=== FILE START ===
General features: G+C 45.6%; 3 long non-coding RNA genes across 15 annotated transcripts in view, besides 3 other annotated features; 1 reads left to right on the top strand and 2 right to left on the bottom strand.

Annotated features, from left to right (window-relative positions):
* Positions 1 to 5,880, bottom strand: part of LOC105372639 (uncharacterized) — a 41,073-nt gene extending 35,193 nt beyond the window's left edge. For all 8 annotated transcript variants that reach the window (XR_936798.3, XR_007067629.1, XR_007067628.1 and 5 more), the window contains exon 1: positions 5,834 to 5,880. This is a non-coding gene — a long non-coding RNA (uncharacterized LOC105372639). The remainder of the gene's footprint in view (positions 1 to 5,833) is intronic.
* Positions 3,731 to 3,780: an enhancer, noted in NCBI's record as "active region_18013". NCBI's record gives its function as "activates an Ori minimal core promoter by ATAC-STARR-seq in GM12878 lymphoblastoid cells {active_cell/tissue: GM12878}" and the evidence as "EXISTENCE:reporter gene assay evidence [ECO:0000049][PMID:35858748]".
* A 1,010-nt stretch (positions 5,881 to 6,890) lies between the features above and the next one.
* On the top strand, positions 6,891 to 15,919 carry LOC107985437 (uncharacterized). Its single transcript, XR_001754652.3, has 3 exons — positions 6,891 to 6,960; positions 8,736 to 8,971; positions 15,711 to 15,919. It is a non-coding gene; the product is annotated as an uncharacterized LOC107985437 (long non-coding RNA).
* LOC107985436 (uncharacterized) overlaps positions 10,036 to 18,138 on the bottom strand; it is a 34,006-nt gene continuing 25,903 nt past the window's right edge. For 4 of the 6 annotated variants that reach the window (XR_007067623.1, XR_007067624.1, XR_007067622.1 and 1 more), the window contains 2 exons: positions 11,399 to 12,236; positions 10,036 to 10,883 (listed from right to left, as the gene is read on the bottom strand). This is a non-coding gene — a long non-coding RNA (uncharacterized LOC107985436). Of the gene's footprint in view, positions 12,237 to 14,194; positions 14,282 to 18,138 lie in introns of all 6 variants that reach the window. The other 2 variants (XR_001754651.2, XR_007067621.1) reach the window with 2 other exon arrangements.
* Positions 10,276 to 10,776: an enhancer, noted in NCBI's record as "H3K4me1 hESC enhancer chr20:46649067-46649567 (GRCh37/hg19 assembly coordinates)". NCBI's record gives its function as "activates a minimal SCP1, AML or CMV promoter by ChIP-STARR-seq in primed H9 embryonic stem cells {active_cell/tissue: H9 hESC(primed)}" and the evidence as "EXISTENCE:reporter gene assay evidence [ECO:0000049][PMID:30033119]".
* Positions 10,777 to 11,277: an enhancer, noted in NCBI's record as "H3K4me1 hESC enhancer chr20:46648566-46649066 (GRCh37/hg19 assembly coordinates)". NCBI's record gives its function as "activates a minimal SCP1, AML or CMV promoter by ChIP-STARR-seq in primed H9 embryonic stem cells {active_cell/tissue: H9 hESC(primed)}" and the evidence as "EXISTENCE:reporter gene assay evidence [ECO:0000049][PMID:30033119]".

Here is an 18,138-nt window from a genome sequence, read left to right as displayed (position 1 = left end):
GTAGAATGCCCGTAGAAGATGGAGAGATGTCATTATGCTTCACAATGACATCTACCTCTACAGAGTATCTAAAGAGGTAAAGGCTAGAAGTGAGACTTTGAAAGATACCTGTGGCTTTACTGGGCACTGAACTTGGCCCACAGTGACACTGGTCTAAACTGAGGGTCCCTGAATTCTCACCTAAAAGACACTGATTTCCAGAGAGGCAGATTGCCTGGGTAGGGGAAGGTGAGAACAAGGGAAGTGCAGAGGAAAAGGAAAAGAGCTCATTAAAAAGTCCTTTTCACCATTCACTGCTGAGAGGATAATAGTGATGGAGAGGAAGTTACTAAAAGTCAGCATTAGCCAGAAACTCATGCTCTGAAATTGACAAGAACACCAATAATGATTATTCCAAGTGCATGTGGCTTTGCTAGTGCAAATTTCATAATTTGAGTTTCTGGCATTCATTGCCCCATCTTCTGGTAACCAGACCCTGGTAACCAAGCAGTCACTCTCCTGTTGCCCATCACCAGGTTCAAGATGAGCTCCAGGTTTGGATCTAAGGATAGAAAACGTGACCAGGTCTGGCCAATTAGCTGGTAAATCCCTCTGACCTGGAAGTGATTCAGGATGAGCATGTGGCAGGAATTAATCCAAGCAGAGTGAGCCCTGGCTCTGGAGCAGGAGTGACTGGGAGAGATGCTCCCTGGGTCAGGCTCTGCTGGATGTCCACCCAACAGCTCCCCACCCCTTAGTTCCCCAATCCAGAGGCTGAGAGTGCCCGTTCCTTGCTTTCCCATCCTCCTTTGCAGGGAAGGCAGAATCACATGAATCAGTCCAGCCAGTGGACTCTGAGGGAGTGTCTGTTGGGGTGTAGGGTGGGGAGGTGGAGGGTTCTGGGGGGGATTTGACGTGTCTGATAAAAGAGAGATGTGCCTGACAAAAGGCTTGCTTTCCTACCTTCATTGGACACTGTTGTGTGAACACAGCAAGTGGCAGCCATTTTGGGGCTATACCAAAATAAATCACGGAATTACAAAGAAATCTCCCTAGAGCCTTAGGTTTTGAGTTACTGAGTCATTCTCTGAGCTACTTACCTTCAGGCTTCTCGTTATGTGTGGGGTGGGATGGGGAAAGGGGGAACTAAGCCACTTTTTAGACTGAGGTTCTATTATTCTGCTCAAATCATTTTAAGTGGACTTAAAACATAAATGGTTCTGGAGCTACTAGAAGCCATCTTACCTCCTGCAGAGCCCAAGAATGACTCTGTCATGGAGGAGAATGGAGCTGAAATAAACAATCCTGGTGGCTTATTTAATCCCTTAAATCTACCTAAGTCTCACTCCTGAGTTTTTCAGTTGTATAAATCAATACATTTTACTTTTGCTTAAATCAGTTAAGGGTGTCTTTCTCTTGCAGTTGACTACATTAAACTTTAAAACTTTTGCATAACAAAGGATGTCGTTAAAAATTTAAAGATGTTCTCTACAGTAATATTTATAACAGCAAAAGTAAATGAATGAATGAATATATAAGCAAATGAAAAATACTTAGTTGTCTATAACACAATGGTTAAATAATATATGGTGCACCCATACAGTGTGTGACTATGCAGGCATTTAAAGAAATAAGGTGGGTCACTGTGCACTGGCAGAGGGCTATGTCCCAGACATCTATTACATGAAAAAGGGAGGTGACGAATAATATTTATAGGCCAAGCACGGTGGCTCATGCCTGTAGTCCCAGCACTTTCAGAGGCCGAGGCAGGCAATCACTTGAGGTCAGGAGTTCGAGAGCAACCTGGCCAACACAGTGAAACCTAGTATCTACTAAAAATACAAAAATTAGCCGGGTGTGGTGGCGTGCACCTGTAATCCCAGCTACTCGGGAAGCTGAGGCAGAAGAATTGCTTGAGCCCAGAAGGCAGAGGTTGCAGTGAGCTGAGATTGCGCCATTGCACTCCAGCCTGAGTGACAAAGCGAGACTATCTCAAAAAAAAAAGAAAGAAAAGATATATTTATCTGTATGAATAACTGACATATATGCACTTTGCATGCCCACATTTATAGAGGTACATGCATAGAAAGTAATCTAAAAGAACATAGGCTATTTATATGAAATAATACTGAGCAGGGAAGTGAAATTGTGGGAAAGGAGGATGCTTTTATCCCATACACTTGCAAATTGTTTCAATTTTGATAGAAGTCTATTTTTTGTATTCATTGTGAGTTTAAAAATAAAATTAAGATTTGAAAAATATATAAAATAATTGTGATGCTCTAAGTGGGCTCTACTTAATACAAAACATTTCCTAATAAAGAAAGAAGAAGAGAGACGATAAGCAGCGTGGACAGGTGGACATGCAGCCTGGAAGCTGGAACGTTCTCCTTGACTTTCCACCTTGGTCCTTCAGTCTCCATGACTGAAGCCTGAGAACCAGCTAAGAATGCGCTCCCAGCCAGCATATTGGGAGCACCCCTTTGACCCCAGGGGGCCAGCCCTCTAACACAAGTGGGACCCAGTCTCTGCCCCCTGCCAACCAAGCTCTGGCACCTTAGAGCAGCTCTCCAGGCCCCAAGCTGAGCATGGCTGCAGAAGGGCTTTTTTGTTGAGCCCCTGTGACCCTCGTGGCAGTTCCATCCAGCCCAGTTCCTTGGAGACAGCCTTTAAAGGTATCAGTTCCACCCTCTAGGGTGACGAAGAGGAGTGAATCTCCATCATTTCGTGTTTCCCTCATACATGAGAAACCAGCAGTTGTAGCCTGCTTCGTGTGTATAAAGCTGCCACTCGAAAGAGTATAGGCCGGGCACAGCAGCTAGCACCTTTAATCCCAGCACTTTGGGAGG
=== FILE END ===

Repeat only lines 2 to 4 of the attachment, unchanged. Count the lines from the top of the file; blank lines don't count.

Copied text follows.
Annotated features, from left to right (window-relative positions):
* Positions 1 to 5,880, bottom strand: part of LOC105372639 (uncharacterized) — a 41,073-nt gene extending 35,193 nt beyond the window's left edge. For all 8 annotated transcript variants that reach the window (XR_936798.3, XR_007067629.1, XR_007067628.1 and 5 more), the window contains exon 1: positions 5,834 to 5,880. This is a non-coding gene — a long non-coding RNA (uncharacterized LOC105372639). The remainder of the gene's footprint in view (positions 1 to 5,833) is intronic.
* Positions 3,731 to 3,780: an enhancer, noted in NCBI's record as "active region_18013". NCBI's record gives its function as "activates an Ori minimal core promoter by ATAC-STARR-seq in GM12878 lymphoblastoid cells {active_cell/tissue: GM12878}" and the evidence as "EXISTENCE:reporter gene assay evidence [ECO:0000049][PMID:35858748]".